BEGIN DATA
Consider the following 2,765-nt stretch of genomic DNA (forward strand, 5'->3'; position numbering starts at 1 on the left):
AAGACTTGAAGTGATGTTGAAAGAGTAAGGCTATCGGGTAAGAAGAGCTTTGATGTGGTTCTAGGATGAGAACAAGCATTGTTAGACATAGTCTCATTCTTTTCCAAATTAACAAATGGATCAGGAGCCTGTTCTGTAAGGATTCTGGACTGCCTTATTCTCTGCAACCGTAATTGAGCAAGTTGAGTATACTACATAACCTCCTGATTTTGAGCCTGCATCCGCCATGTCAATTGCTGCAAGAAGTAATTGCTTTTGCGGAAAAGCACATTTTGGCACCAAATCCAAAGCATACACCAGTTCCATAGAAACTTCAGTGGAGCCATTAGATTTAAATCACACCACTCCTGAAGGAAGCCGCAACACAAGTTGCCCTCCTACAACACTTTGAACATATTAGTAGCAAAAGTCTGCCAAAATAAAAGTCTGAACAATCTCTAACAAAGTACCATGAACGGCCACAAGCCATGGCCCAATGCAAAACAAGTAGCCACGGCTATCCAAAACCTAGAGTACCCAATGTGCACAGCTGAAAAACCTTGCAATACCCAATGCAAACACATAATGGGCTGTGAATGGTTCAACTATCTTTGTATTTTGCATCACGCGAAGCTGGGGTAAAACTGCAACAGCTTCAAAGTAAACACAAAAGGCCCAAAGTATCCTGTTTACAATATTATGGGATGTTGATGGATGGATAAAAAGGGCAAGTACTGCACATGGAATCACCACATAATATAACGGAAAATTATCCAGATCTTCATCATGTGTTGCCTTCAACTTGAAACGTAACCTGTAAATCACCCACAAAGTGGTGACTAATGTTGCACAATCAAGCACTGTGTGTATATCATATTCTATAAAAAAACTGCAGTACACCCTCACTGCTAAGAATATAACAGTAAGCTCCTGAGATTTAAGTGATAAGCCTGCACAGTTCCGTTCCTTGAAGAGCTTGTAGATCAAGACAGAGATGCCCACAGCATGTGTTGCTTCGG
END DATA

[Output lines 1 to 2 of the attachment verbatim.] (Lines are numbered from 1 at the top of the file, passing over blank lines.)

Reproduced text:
Consider the following 2,765-nt stretch of genomic DNA (forward strand, 5'->3'; position numbering starts at 1 on the left):
AAGACTTGAAGTGATGTTGAAAGAGTAAGGCTATCGGGTAAGAAGAGCTTTGATGTGGTTCTAGGATGAGAACAAGCATTGTTAGACATAGTCTCATTCTTTTCCAAATTAACAAATGGATCAGGAGCCTGTTCTGTAAGGATTCTGGACTGCCTTATTCTCTGCAACCGTAATTGAGCAAGTTGAGTATACTACATAACCTCCTGATTTTGAGCCTGCATCCGCCATGTCAATTGCTGCAAGAAGTAATTGCTTTTGCGGAAAAGCACATTTTGGCACCAAATCCAAAGCATACACCAGTTCCATAGAAACTTCAGTGGAGCCATTAGATTTAAATCACACCACTCCTGAAGGAAGCCGCAACACAAGTTGCCCTCCTACAACACTTTGAACATATTAGTAGCAAAAGTCTGCCAAAATAAAAGTCTGAACAATCTCTAACAAAGTACCATGAACGGCCACAAGCCATGGCCCAATGCAAAACAAGTAGCCACGGCTATCCAAAACCTAGAGTACCCAATGTGCACAGCTGAAAAACCTTGCAATACCCAATGCAAACACATAATGGGCTGTGAATGGTTCAACTATCTTTGTATTTTGCATCACGCGAAGCTGGGGTAAAACTGCAACAGCTTCAAAGTAAACACAAAAGGCCCAAAGTATCCTGTTTACAATATTATGGGATGTTGATGGATGGATAAAAAGGGCAAGTACTGCACATGGAATCACCACATAATATAACGGAAAATTATCCAGATCTTCATCATGTGTTGCCTTCAACTTGAAACGTAACCTGTAAATCACCCACAAAGTGGTGACTAATGTTGCACAATCAAGCACTGTGTGTATATCATATTCTATAAAAAAACTGCAGTACACCCTCACTGCTAAGAATATAACAGTAAGCTCCTGAGATTTAAGTGATAAGCCTGCACAGTTCCGTTCCTTGAAGAGCTTGTAGATCAAGACAGAGATGCCCACAGCATGTGTTGCTTCGG